TMN Movie Review: "Deliver Us From Evil"
on 2014-07-03 17:00
Length: 118 minutes
Release Date: July 02, 2014
Directed by: Scott Derrickson
Genre: Crime / Horror / Thriller
"Deliver Us From Evil" takes horror to the next level with some fresh scare tactics, a suspenseful plot and a satisfying climax. The film follows a New York police officer named Sarchie as his belief in the supernatural is slowly reawakened due to a series of strange crimes. Supposedly based on true events, "Deliver Us From Evil" is a spiritual thriller that is sure to keep viewers up at night.
The beginning of the film brings audiences to the deserts of Iraq, where three soldiers stumble upon a mysterious chamber in 2010. They discover something evil there, and the ominous presence follows them back to New York City. The story then switches to the present day, following New York police officer Ralph Sarchie, played by Eric Bana, as he investigates a series of gruesome crimes. The hardest investigator is a non-practicing Catholic who takes a cynical approach to everything, and his partner Butler, played by Joel McHale, is constantly cracking jokes.
While working a night shift, the officers investigate a report of violent behavior. They enter a couple's home to find a woman beaten and bruised as her husband runs away with bloody fingernails. They are then called to a Bronx zoo to investigate a shocking occurrence, and they discover that a woman has thrown her baby into a lion exhibit, killing it. The woman is now unresponsive, continuously repeating a mysterious phrase under her breath. Upon returning to the station, Sarchie is approached by a man named Mendoza, played by Édgar Ramírez, who dresses in casual attire and claims to be a priest. Mendoza claims that the woman was possessed by a demon, but the spiritually resistant Sarchie doesn't take him seriously.
Sarchie tries desperately to link the series of strange crimes that continue to surface. As strange voices and occurrences begin to haunt Sarchie, however, he seeks the help of Mendoza. Although the priest tells the officer that he is seeing demons, Sarchie still does not fully give in to the explanation. When he eventually discovers that both the beaten woman and the woman at the zoo had met the same man, Sarchie begins to believe that there is a mastermind behind the web of strange occurrences.
"Deliver Us From Evil" combines elements of spiritual horror and crime dramas to create a frightening hybrid. Although it succeeds in some respects, the film largely relies on fairly predictable jump scare tactics. There are some truly disturbing scenes and sequences, however, that make the film a worthwhile watch. The darkness of the Bronx zoo in one of the earlier scenes is both chilling and creative, and the portrayals of demonic possession are truly frightening. Although the film utilizes plenty of fast-cutting camera techniques, the filmmakers create even greater suspense by keeping a steady camera during some of the most intense sequences. Like other contemporary horror movies, the film attempts to blend some classic campiness with genuine scares.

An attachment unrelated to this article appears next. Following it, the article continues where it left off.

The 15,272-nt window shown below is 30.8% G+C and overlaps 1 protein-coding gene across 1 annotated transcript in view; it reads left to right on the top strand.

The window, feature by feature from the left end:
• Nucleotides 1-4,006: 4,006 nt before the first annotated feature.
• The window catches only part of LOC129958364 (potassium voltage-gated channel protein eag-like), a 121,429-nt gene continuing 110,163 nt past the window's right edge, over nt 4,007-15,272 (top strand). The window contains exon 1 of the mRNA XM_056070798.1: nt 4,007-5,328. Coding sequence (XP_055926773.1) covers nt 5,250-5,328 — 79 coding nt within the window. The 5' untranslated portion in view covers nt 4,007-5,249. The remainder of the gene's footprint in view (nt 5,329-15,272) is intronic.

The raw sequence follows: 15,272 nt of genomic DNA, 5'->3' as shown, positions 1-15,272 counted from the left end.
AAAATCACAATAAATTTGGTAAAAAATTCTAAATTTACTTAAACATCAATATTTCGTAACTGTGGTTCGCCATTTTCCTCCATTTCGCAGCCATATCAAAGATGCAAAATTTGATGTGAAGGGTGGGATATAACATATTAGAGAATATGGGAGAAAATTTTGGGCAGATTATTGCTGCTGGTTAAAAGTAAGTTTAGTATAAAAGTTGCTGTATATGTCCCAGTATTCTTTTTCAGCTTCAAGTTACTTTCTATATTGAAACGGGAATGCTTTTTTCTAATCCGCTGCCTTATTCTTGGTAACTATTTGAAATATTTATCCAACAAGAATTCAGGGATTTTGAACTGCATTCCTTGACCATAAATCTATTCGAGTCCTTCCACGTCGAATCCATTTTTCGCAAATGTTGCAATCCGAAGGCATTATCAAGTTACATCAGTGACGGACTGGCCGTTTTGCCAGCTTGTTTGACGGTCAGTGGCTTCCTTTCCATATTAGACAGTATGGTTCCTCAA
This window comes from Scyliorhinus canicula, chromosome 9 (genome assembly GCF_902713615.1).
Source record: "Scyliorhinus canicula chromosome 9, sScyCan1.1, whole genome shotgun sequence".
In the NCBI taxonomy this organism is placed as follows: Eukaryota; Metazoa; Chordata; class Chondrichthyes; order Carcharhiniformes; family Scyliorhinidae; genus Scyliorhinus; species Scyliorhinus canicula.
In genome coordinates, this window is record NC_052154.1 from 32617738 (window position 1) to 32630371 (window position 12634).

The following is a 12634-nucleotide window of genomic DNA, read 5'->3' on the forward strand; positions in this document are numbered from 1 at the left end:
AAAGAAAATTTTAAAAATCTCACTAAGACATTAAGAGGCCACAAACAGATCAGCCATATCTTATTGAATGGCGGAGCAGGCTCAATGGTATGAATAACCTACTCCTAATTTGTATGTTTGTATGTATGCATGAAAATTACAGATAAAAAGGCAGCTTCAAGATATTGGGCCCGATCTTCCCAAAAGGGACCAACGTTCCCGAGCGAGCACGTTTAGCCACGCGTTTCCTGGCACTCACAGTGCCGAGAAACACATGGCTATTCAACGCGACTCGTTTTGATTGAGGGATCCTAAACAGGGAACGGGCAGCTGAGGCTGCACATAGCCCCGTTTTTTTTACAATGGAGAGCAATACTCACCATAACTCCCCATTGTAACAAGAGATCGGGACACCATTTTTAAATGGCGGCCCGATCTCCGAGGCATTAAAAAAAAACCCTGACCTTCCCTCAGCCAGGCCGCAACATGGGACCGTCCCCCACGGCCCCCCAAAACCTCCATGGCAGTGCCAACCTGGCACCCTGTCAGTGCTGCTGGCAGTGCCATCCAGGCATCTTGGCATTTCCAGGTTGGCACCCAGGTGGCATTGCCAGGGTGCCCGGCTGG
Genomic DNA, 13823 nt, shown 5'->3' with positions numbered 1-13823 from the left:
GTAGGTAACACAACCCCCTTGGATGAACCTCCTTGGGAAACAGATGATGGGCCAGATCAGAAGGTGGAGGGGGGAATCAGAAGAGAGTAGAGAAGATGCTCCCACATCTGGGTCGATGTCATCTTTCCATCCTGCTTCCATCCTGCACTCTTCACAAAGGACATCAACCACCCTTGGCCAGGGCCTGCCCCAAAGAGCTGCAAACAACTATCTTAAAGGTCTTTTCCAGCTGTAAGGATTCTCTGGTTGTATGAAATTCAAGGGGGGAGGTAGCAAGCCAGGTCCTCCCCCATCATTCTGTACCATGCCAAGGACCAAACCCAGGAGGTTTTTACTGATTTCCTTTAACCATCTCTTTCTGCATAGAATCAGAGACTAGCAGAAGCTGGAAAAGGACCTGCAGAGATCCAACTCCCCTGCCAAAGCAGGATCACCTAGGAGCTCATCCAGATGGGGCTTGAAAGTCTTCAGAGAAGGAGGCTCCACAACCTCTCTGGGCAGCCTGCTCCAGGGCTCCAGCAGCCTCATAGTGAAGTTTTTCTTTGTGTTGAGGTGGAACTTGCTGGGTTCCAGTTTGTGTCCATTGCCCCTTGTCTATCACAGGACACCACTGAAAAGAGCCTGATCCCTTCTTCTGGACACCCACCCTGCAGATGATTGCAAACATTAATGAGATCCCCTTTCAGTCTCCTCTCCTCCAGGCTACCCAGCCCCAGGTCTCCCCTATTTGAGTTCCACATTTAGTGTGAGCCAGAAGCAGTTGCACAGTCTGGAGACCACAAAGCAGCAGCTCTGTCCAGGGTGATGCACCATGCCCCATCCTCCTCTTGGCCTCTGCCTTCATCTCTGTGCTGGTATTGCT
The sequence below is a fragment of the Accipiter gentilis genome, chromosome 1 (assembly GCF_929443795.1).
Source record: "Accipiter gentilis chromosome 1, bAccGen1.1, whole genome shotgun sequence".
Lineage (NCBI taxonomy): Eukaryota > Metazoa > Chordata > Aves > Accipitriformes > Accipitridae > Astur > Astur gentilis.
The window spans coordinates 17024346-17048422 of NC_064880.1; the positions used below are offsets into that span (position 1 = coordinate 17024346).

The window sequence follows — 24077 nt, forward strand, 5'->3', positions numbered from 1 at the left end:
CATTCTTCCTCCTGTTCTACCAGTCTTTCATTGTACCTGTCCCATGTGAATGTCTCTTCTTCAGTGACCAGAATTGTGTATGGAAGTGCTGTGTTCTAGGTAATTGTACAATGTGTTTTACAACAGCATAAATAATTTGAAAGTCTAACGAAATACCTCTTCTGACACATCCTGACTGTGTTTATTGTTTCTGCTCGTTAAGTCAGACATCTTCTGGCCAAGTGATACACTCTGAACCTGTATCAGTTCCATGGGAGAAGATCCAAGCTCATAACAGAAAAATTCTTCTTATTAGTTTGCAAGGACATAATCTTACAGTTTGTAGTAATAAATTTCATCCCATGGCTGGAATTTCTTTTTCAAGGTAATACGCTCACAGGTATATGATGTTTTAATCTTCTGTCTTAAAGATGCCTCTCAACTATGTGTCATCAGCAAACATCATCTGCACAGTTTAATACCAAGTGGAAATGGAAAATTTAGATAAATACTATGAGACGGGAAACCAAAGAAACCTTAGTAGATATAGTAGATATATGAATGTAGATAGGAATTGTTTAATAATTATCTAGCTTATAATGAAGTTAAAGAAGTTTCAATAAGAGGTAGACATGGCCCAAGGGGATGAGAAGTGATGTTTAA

Director Scott Derrickson, known for modern horror classics like "The Exorcism of Emily Rose" and "Sinister," delivers a film that is initially shaky, tight in the middle and explosive near the end. Derrickson is known for using unconventional tactics for on-screen scare appeal, which is obviously present in this film with its many dark scenes. He also brings together a stand-out cast lead by Eric Bana to carry out the ambitious story. Bana gives a convincing performance as Sarchie, and Joel McHale of "Community" fame is witty as always in his role as Butler. Sean Harris is undoubtedly creepy as the villainous Santino, and Édgar Ramírez gives emotional depth to Mendoza in his portrayal.
Although the actors in "Deliver Us From Evil" do a great job filling their roles, the characters themselves invite more depth. Sarchie's constant serious expression and overly cynical attitude could be more varied, and Butler's wisecracking attitude seeks to steal away some of the suspense in certain scene. Sarchie's wife and child do not have any significant role in the film, so their presence sometimes feels forced. Although Mendoza carries plenty of clichés as a horror movie priest, Ramírez's portrayal brings enough depth to the role to create a truly intriguing character.
"Deliver Us From Evil" is not as truly frightening as masters of the genre such as "The Exorcist," but it does deliver an intriguing plot and some genuine chills. Although the film itself is seemingly drawn-out with its more than two-hour run time, most viewers are too absorbed by the intriguing plot to notice. Overall, this is a worthwhile film that is perfect for audiences looking for a casual scare.